Baobab Flowers is a personal documentary that blends poetic and observational footage following the journey of two high school teachers: Storm Foreman (Nyanza Bandele), in Philadelphia, United States, and Priscila Dias, in Sao Paulo, Brazil. The Director, Gabriela Watson Aurazo, immerses herself in a journey to make the connections between communities of the African Diaspora.
Through a female perspective, the documentary intends to address the similarities of black women, the impact of low quality education in the black community and the struggle of black communities to achieve equality in education.
Nyanza and Priscila have a fascinating story! They are not only educators, but single mothers, community leaders and they both practice religion of African roots. In the educational sphere, they discuss with their students about racial and social inequality, the value of embracing their Afro-descendent identity and they also encourage them to pursue their goals as challenging as they can be.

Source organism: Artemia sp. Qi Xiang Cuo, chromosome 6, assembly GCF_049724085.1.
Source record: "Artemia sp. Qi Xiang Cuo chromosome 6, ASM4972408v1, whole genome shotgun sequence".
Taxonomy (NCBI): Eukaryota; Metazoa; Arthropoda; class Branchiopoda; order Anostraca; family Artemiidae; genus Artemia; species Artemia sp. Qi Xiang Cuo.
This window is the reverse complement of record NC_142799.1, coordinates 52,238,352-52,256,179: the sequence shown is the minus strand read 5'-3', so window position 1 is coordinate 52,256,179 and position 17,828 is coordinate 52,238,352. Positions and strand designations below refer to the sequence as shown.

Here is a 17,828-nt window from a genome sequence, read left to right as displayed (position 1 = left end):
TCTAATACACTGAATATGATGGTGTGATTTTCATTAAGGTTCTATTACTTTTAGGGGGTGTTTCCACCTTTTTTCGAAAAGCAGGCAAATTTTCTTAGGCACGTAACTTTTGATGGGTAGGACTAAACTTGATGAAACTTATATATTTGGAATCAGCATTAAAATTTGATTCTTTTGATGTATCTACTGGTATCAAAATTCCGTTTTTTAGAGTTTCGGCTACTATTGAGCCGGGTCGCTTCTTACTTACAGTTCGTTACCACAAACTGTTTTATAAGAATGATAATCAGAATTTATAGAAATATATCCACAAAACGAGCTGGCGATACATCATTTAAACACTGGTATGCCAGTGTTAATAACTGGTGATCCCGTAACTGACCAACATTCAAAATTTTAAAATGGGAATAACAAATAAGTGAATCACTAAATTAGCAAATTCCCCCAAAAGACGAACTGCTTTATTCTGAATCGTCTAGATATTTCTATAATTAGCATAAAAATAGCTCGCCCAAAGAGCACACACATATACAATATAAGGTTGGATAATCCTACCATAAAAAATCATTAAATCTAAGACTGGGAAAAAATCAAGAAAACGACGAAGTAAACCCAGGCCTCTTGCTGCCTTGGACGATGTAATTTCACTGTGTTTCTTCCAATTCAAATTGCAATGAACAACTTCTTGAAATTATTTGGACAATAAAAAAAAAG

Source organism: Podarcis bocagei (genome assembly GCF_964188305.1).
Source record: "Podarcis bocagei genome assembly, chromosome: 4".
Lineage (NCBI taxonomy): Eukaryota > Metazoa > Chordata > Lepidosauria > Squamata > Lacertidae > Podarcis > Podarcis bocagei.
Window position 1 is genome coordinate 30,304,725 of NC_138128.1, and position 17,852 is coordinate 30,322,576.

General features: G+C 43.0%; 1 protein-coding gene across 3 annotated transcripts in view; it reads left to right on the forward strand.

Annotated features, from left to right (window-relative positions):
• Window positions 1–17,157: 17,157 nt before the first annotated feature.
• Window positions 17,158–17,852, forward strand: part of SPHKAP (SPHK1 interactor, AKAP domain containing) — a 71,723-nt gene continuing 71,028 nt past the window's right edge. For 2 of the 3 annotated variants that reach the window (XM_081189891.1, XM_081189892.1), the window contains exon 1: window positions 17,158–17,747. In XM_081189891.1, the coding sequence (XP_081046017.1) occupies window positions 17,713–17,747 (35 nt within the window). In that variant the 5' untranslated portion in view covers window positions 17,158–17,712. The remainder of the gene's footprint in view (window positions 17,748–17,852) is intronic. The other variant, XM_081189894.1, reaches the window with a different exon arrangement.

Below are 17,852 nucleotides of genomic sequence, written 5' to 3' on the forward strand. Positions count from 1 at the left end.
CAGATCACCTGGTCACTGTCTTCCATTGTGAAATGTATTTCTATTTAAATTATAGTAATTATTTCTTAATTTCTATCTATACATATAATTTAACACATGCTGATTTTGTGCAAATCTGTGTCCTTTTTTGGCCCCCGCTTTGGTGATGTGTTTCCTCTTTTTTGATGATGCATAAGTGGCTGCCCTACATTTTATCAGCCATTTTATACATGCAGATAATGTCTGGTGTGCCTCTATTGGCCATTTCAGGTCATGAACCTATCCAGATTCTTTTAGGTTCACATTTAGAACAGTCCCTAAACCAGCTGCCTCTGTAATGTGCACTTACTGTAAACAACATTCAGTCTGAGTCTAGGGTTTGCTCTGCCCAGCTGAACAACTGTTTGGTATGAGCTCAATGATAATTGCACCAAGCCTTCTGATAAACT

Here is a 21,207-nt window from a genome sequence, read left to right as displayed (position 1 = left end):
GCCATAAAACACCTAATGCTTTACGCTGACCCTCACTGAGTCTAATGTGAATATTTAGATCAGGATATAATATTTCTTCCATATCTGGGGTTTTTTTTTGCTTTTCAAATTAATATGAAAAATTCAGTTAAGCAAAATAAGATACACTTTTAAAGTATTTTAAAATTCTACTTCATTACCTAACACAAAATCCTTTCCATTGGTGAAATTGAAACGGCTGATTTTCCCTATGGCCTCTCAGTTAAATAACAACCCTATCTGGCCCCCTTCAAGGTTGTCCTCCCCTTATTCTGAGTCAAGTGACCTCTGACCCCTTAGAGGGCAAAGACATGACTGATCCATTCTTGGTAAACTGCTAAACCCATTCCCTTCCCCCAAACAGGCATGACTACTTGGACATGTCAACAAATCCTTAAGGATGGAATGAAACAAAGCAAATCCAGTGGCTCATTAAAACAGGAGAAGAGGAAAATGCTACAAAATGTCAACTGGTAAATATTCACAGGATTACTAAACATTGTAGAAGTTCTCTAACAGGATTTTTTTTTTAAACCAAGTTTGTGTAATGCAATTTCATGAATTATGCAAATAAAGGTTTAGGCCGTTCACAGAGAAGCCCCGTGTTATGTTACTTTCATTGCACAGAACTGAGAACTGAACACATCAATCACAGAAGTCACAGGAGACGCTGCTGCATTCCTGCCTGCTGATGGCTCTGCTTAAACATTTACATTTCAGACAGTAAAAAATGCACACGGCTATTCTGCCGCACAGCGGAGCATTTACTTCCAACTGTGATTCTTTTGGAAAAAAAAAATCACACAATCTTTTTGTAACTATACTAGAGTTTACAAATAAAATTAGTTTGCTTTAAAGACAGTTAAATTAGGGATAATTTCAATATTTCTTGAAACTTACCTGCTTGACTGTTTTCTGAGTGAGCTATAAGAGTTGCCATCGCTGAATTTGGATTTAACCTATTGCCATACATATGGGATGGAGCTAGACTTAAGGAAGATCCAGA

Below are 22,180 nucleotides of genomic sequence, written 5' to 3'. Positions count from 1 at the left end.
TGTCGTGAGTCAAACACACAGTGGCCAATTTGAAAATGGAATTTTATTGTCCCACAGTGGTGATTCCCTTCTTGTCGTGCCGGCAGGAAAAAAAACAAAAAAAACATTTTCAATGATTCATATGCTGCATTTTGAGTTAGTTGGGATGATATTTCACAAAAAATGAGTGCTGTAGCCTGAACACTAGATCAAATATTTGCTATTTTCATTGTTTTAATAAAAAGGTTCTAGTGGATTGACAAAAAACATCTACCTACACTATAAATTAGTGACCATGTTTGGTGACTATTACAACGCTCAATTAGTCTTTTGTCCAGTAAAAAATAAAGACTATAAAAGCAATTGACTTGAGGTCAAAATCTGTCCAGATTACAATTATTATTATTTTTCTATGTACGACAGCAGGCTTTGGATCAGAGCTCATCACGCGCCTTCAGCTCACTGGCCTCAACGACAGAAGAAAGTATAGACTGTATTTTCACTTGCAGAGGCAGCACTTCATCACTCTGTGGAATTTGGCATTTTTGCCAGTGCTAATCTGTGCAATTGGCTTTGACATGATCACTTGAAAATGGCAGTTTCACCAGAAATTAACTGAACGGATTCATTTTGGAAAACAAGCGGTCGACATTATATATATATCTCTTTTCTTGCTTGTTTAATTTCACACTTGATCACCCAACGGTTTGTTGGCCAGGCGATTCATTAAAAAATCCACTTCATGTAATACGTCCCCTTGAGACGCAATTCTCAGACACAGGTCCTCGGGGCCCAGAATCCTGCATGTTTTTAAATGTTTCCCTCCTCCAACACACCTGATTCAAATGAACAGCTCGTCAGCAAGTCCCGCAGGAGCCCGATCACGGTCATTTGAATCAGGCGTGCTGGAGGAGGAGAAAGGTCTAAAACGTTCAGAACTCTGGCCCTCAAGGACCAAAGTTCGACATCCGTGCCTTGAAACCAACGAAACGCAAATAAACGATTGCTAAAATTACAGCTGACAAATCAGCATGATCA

Despite being in two different countries, Nyanza and Priscila show that black communities face similar issues, and, as black women they have bonds that unite them but they also have cultural differences. Ultimately, they are examples of how black women are a source of inspiration despite being at the bottom of the socio-economic pyramid.
Why is it that underserved Black and Brown communities have such a gap of educational opportunities? How can we make a school that values and reconnects with our African Ancestry? What is the importance of black women as educators in our communities? These are some of the issues explored in Baobab Flowers.
The inspiration behind the name "Baobab Flowers"
The baobab is one of the tallest trees common in some countries in the African continent, and now it remains a symbol related to a Pan-African sentiment. A legend says that the enslaved Africans had to walk around that tree before crossing the Atlantic to forget their names and culture. The teachers are strong like the Baobab tree; they are source of sustenance, spirituality, fuel, and identity for their communities.